By Rifaat Hamid Ghani
- Musharraf’s specific contribution to the toxic cauldron in which Pakistan’s polity stews and bubbles was the imposition of his military will without a declaration of martial law. The visible outcome a bit more than a decade later is a widespread non-perception of any infallibly observed and consistently applicable laws at all. Civil law was clearly treated as of no consequence in the ‘countercoup’ and it died without a whimper. No one heard justly esteemed legal personae renowned as civil rights champions and constitutional experts haranguing military trespass.
The simple fact on the ground was that Nawaz Sharif was using his party’s once popular absolute parliamentary majority (there had been extensive disgust with the presently hallowed Benazir in her second tenure) to make legal nonsense of its origin: The legislature or rather too many of its members were on the verge of legislating the PM’s office repugnant dictatorial political powers. Musharraf averted Sharif’s obtaining these legally by appropriating them for himself unlawfully. Why was the interventionist COAS more representative of popular as well as intellectual sentiment at that juncture than the democratically elected prime minister? Because he blocked the misapplication of Islam in politics that Nawaz Sharif was using to whitewash his proposed 15th Amendment.
The point to be made here is that it is not just a COAS Vs PM tussle our political experiences have familiarised us with, but a religious practice Vs democratic practice choice that is constantly if variously posed us. There is a lingering and misleading assumption that a martial law or fidelity to the supremacy of civil authority choice is mirrored in what we view as an Islamization or parliamentary democracy option. Civil politicians and military dictators have, as demanded by the times, been exponents of either.
Their formulaic mutations have coalesced to form the electorate’s present dilemma: What is to be defended or trampled over in the case of a challenge – universal human rights or homeland security, a particular tangential cleric’s writ or a nationally accepted constitution’s? Is the constitution inviolable? Set in stone? Amendable – but not entirely? Who decides?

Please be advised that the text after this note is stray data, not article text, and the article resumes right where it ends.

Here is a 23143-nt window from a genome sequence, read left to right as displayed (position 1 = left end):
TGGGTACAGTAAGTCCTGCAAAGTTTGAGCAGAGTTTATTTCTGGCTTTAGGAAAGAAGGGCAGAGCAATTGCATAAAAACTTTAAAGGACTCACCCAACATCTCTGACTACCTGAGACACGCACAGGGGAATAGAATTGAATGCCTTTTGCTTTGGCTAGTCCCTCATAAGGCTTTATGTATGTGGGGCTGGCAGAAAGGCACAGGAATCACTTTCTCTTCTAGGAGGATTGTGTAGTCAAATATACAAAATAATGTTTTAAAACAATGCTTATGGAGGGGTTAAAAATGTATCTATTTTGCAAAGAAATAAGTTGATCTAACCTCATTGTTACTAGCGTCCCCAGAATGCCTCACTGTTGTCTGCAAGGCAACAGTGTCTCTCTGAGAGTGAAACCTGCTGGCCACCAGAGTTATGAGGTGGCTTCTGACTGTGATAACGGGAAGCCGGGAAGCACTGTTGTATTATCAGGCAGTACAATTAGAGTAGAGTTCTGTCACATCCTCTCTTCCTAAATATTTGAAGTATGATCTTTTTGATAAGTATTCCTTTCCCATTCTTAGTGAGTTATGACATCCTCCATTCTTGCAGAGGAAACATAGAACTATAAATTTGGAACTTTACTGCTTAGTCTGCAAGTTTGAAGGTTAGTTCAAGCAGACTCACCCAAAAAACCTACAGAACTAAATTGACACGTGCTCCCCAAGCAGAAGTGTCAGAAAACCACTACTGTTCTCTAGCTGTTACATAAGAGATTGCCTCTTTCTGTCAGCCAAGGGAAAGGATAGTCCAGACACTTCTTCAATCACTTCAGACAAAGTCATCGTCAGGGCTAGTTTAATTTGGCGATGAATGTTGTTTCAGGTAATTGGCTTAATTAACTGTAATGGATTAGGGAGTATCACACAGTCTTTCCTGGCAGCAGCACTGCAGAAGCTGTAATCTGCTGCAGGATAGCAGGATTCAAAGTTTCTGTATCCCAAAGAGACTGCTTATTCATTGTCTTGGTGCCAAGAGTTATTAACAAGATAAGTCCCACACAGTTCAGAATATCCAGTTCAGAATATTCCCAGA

It is embarrassing illogic if a soldier legislates from behind the barrel of the gun, but religious political coercion is condemned. The deep flaw in our present retort to religious hectoring and violence is that it overlooks the latent threat that military political vanity and appetite pose civil polity. Not enough voices are heard asking the military to reaffirm and publicly demonstrate to nervous civilians that it is not autonomous and obeys the elected prime minister. Politicians choosing to remain outside the parliament they vilify and would like to have reconstituted seem ready to drown the baby and smash the bathtub if they don’t fill its waters. Leaders and public representatives continue unedifying party manoeuvres. Many would rather try CJs sans their gowns than COAS-es sans their uniforms.
This reassuringly reminds that the force of public opinion is not held down even by the barrel of the gun and the carrots and sticks of party preferment.
But it was also civil political aspiration and the popularly evidenced desire for the restoration of the spirit of the rule of law (galvanised by CJ Iftikhar Chaudhry’s resolute stand) that effectively stripped Musharraf of his ill-gained civil powers despite the politically accommodative NRO.
This reassuringly reminds that the force of public opinion is not held down even by the barrel of the gun and the carrots and sticks of party preferment. It does not ride on containers, nor does it adopt the rhetoric of populist demagoguery media thrives on. And so, despite the agony of appalling and inexcusable terrorism we are experiencing, it is hard to imagine the stale Taliban module or the state of the art IS becoming national writ in Pakistan, let alone staying so – People don’t like it.
But rejection of obscurantist and perverse political modules is not to be taken as meaning that the conservative sensibilities and traditional preferences of the majority of our population are not often offended; and that the voice of political liberalism media discourse familiarises us with is not often vapid, shallow and ventriloquist.
Actually the exercise of political power has never had a semantically secular mode here and probably never will for we are a religious people – including our deeply injured minority communities. The global market does not take precedence over the moral ethic with us whatever the name and the intensity of our religious faith. Yet, in another sense, we will always be as secular in our political mindset as anyone in the west who thinks democracy cannot survive when it puts expansion – be it in terms of power or profits – above the moralities of human rights and toleration of dissent and pluralities in modes and norms: For that is what the majority’s Islam enjoins and democracy too preaches.
India’s Muslims wanted to create a homeland for themselves, but certainly never any military marauder’s or religious bigot’s specifically coercive one. Pakistan’s Muslim majority holds dear its founders’ vision.